Cut the cost of home insurance

9 June 2009

One in four people have cancelled or failed to renew their home insurance in order to save money, leaving them at risk should they fall victim to theft or damage from fire or flooding.

A new piece of research from the Association of British Insurers (ABI) and YouGov found that 22% of people have ditched their home insurance, while 17% have cancelled their buildings insurance. Scotland is the worst region affected, with 28% of people admitting they no longer have any home insurance in place.

The figures have prompted concern among insurers, as failing to have home insurance in place could leave homeowners and renters are risk if they are burgled. Failure to have buildings insurance, meanwhile, means any flooding or fire  damage, for example, could leave them financial exposed.

“Cutting back on insurance protection is a false economy,” says Stephen Haddrill, director general of the ABI. “In these uncertain times, insurance provides a vital financial safety net to steer individuals, and families through the recession, as well as helping to provide long-term security.”

Recent figures from Saga show that almost half of burglaries happen when the homeowner is on holiday – making the summer a particularly risky time to ditch home insurance. To make matters worse, the number of break-ins is expected to increase during the economic downturn - during the last recession burglaries jumped 33.8%.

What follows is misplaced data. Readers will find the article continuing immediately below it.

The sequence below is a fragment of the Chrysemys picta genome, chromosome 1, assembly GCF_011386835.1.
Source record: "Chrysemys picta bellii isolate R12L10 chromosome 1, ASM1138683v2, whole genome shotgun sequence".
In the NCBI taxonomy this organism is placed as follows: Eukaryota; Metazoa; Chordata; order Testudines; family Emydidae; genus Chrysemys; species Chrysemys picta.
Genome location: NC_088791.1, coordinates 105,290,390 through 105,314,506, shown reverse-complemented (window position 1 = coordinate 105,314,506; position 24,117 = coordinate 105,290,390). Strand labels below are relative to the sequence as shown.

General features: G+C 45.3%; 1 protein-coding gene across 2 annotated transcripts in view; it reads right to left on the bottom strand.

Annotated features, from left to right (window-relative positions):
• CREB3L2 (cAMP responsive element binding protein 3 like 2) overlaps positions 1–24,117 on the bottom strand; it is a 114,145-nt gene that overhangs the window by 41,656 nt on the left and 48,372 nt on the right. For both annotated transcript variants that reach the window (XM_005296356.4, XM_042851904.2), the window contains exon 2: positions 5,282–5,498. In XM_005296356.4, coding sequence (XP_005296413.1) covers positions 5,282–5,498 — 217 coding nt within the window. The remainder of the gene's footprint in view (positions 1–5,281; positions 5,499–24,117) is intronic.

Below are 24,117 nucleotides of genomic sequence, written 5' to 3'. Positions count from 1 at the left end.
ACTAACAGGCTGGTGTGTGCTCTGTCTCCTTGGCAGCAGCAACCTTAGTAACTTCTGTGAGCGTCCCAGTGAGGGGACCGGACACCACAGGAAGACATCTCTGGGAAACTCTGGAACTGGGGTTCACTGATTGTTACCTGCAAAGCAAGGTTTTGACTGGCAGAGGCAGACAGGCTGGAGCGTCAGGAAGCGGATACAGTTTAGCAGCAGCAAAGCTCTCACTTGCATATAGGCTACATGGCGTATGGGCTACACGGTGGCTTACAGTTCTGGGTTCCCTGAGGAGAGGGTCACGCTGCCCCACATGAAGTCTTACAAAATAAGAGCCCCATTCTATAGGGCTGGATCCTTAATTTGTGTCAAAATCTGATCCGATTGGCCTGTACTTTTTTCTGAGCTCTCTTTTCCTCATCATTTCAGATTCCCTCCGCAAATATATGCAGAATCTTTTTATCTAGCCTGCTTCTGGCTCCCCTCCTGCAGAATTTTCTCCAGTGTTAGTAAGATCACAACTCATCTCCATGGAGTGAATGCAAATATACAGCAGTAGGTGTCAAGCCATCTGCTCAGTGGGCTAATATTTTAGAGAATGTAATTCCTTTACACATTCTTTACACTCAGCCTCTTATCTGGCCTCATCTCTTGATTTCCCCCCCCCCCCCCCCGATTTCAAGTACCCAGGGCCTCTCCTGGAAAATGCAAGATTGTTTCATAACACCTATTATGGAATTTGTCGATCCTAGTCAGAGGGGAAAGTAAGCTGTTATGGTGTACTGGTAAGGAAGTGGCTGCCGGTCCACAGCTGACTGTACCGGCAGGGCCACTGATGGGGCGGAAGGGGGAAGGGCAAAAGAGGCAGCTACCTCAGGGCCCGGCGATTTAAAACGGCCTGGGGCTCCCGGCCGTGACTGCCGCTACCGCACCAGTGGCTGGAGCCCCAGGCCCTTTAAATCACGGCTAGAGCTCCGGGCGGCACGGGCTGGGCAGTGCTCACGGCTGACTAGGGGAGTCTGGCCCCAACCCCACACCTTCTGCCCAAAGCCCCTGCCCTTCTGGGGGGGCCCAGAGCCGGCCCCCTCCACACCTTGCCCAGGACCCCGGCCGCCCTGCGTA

Quick guide to home insurance

There are two types of insurance. The first, building insurance, covers your house from any accidental damage that requires building work to be carried out. For example, this might include damage from a fire or vandalism to subsidence or a flood. Homeowners with mortgages are required by banks and building societies to take out buildings insurance.

When buying buildings insurance, the ‘sum insured’ is not the market value of your home but rather the amount it would cost to rebuild your home from scratch. It is also the total amount of money an insurer will ever pay out.

The second type, contents insurance, is available to both homeowners and renters and covers your possessions within your home from theft or accidental damage. Some policies will also protect portable items, such as laptops and cameras, away from the home although you’ll have to pay an additional premium.

You can choose whether to protect your possessions (from clothes to furniture and white goods) from accidental damage as well as theft. You will also need to consider whether to opt for a new-for-old policy that meets the replacement or repair cost of any items, or an indemnity policy that replaces exactly what was there before.

Homeowners can choose whether to buy separate buildings and contents insurance or opt for a combined policy. The latter option is easier to organise and can often be cheaper.

Things to consider

    * If you use your property as a business then you will need to find an insurance policy that covers working from home.

    * Do you want the cover to include outbuildings such as a shed or garage?

    * Do you want to extend your contents insurance to cover any damage or loss of items that you regularly remove from your homes, such as laptops and jewellery?

    * Many policies have exclusions so find out what these are before signing on the dotted line.

    * Do you want your contents cover to automatically increase the level of cover around Christmas time to include gifts?

    * Do you want your insurance to include any offspring living away from home at university?

    * Do you intend to sub-let a room or rent out your house? If you don’t tell your insurer your policy could be redundant.

•    Do you want any extras, such as cover for home emergency to cover any emergency work needed?

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